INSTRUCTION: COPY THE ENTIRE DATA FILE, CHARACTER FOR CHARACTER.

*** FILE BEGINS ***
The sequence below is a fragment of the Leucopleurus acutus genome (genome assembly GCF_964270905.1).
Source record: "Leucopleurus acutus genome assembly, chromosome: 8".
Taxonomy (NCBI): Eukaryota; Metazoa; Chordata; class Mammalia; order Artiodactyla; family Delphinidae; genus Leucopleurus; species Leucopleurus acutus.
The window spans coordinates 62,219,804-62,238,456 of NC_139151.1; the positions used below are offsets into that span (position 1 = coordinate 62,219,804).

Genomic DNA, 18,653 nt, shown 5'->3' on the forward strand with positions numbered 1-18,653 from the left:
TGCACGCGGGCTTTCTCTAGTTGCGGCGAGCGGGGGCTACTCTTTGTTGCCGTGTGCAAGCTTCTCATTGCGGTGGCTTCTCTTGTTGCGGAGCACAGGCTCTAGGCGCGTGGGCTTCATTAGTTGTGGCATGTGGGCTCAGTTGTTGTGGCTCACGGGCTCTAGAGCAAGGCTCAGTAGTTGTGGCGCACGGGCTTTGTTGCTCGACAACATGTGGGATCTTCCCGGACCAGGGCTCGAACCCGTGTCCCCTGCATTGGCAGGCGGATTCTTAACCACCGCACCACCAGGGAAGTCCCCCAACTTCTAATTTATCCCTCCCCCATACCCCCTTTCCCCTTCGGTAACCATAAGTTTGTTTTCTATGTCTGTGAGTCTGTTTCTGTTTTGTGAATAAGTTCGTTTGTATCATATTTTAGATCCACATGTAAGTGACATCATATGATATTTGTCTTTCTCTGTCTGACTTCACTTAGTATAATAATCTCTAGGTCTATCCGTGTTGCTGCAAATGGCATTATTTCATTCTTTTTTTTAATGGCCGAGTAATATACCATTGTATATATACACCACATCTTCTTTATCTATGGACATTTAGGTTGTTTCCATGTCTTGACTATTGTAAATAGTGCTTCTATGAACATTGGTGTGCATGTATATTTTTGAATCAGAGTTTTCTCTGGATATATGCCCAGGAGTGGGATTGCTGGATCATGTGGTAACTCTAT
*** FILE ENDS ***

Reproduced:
The sequence below is a fragment of the Leucopleurus acutus genome (genome assembly GCF_964270905.1).
Source record: "Leucopleurus acutus genome assembly, chromosome: 8".
Taxonomy (NCBI): Eukaryota; Metazoa; Chordata; class Mammalia; order Artiodactyla; family Delphinidae; genus Leucopleurus; species Leucopleurus acutus.
The window spans coordinates 62,219,804-62,238,456 of NC_139151.1; the positions used below are offsets into that span (position 1 = coordinate 62,219,804).

Genomic DNA, 18,653 nt, shown 5'->3' on the forward strand with positions numbered 1-18,653 from the left:
TGCACGCGGGCTTTCTCTAGTTGCGGCGAGCGGGGGCTACTCTTTGTTGCCGTGTGCAAGCTTCTCATTGCGGTGGCTTCTCTTGTTGCGGAGCACAGGCTCTAGGCGCGTGGGCTTCATTAGTTGTGGCATGTGGGCTCAGTTGTTGTGGCTCACGGGCTCTAGAGCAAGGCTCAGTAGTTGTGGCGCACGGGCTTTGTTGCTCGACAACATGTGGGATCTTCCCGGACCAGGGCTCGAACCCGTGTCCCCTGCATTGGCAGGCGGATTCTTAACCACCGCACCACCAGGGAAGTCCCCCAACTTCTAATTTATCCCTCCCCCATACCCCCTTTCCCCTTCGGTAACCATAAGTTTGTTTTCTATGTCTGTGAGTCTGTTTCTGTTTTGTGAATAAGTTCGTTTGTATCATATTTTAGATCCACATGTAAGTGACATCATATGATATTTGTCTTTCTCTGTCTGACTTCACTTAGTATAATAATCTCTAGGTCTATCCGTGTTGCTGCAAATGGCATTATTTCATTCTTTTTTTTAATGGCCGAGTAATATACCATTGTATATATACACCACATCTTCTTTATCTATGGACATTTAGGTTGTTTCCATGTCTTGACTATTGTAAATAGTGCTTCTATGAACATTGGTGTGCATGTATATTTTTGAATCAGAGTTTTCTCTGGATATATGCCCAGGAGTGGGATTGCTGGATCATGTGGTAACTCTAT